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Sewing Machine Hoax Stitches Up Saudis

Hoaxers tricked hundreds of people in Saudia Arabia into believing their old sewing machines were worth a fortune as they contained a mythical substance.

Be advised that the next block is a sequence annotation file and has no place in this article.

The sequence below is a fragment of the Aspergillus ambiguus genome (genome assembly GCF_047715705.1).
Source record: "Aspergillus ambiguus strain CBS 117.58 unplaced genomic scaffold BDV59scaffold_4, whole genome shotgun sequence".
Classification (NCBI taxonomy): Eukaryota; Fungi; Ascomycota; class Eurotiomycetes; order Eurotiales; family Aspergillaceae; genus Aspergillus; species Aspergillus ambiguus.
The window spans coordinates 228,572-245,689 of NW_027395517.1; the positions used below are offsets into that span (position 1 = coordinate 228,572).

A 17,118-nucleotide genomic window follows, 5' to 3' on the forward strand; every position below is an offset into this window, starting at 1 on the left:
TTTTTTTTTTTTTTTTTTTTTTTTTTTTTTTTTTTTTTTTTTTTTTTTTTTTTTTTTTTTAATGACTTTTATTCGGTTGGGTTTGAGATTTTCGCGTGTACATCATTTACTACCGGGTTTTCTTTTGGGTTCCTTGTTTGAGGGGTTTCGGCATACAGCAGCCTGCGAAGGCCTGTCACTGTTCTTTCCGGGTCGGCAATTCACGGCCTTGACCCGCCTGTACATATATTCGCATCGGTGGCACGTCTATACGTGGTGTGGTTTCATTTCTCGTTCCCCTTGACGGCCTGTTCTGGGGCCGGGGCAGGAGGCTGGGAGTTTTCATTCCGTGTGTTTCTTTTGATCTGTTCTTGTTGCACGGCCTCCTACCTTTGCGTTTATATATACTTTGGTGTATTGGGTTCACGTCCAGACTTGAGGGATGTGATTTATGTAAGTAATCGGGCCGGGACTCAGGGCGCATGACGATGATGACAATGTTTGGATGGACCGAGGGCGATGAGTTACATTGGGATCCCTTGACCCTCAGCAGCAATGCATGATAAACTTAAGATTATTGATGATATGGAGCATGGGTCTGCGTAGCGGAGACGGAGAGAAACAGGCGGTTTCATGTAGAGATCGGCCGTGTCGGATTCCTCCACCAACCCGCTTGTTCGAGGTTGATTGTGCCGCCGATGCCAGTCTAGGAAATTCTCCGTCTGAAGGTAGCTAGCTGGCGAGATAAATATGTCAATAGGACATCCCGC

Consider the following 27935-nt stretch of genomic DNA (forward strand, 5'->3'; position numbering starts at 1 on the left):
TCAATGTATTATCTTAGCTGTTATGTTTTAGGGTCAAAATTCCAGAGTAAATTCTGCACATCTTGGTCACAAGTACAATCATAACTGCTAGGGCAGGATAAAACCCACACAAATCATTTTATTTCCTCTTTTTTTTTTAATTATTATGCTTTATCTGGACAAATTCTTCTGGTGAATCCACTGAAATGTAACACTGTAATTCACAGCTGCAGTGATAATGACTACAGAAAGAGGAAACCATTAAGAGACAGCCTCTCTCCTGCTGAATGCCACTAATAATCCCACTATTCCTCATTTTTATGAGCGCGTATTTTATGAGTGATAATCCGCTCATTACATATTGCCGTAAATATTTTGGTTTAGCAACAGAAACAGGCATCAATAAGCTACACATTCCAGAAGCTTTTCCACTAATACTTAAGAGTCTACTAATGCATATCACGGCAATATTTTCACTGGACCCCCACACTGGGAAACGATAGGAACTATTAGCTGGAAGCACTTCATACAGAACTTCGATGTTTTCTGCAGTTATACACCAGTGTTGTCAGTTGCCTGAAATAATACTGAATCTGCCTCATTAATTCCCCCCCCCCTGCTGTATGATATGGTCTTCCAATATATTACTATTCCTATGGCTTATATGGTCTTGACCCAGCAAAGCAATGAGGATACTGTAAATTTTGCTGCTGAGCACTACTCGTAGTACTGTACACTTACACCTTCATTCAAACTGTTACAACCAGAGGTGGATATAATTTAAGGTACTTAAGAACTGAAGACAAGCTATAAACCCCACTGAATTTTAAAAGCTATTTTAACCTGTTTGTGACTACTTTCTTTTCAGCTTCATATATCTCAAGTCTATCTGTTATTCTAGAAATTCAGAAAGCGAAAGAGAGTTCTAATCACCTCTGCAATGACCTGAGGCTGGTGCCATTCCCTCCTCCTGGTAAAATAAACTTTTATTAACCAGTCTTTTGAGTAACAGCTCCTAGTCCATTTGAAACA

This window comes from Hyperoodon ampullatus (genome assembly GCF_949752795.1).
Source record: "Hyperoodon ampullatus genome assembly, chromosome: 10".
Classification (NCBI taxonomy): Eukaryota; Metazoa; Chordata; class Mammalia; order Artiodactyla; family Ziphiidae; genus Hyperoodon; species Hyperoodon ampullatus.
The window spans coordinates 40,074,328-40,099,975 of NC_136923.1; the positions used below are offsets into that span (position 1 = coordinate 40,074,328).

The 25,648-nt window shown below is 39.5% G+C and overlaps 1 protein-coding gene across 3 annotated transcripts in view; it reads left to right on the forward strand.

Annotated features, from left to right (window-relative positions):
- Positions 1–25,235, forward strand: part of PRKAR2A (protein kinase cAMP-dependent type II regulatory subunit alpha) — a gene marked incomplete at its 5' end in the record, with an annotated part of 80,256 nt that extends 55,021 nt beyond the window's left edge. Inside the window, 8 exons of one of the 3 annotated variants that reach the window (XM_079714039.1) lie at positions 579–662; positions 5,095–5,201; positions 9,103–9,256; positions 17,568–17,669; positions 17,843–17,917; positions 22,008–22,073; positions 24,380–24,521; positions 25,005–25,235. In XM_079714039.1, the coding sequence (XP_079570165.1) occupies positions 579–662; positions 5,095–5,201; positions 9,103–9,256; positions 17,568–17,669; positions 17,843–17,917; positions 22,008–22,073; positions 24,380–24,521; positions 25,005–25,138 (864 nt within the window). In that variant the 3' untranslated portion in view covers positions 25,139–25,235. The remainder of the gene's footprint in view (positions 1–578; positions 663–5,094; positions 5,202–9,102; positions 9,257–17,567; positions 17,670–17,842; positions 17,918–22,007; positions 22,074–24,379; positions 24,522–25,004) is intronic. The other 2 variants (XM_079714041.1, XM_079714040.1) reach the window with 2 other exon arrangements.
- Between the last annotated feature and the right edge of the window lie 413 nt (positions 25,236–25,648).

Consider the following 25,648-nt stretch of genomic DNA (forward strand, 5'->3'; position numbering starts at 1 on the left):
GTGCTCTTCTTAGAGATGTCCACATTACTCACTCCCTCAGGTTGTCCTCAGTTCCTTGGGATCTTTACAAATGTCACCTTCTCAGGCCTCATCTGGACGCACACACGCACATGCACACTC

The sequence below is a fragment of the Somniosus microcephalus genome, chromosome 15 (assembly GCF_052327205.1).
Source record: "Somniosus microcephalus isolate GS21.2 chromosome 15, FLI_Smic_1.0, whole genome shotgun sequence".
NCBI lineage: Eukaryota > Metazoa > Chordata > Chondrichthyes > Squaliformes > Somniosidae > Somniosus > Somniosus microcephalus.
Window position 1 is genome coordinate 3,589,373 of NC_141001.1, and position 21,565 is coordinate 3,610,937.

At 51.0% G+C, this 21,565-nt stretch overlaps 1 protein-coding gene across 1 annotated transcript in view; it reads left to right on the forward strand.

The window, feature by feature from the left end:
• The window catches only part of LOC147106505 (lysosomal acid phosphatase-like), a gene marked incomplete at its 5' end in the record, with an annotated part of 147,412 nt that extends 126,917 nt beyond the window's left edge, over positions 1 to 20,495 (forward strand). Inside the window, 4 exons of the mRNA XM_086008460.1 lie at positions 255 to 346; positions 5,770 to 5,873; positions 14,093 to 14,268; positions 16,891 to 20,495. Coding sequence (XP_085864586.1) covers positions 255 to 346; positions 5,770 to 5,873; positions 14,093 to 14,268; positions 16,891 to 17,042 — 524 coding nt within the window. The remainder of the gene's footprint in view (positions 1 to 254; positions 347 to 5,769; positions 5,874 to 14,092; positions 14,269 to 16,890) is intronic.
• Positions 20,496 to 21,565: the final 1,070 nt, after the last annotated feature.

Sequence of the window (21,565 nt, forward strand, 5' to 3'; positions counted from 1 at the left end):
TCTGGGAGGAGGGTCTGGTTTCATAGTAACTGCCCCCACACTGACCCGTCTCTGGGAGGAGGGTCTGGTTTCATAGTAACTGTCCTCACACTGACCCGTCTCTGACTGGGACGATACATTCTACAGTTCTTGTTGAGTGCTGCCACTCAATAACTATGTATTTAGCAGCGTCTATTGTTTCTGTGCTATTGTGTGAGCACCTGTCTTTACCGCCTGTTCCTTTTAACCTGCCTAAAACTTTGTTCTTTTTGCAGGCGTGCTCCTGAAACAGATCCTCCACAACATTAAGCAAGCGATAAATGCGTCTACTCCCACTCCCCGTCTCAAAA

Saudi newspapers published pictures of people proudly posing at traditional markets next to Singer machines said to contain red mercury. The English-language Saudi Gazette newspaper said some buyers were willing to pay up to 200,000 riyals (£35,000) for an old Singer sewing machine proven to contain red mercury. Mobile phones are supposedly used to prove the existence of the substance. Red mercury has never actually been proved to exist since references to it first emerged in the former Soviet Union in the late 1980s, and debate rages still about its authenticity. Popular belief in the Middle East has it that it can help uncover hidden gold treasures, though there are other theories which say it can be used to create a nuclear bomb. "If the line cuts off when the telephone is placed close to the needle ... that proves the existence of the substance," the Saudi Gazette said. The Al-Eqtisadiah newspaper said: "Poverty provided a fertile ground for the red mercury rumor to spread in Saudi society, especially the middle class." Thousands of Saudi citizens have lost their life savings to financial scams consisting mainly of schemes to raise money for property projects. A Saudi interior ministry spokesman said: "We have to find out who started this hoax. "People hope to make profit. This is no different to cases of citizens who put their money in untrustworthy schemes." Source: Sky News

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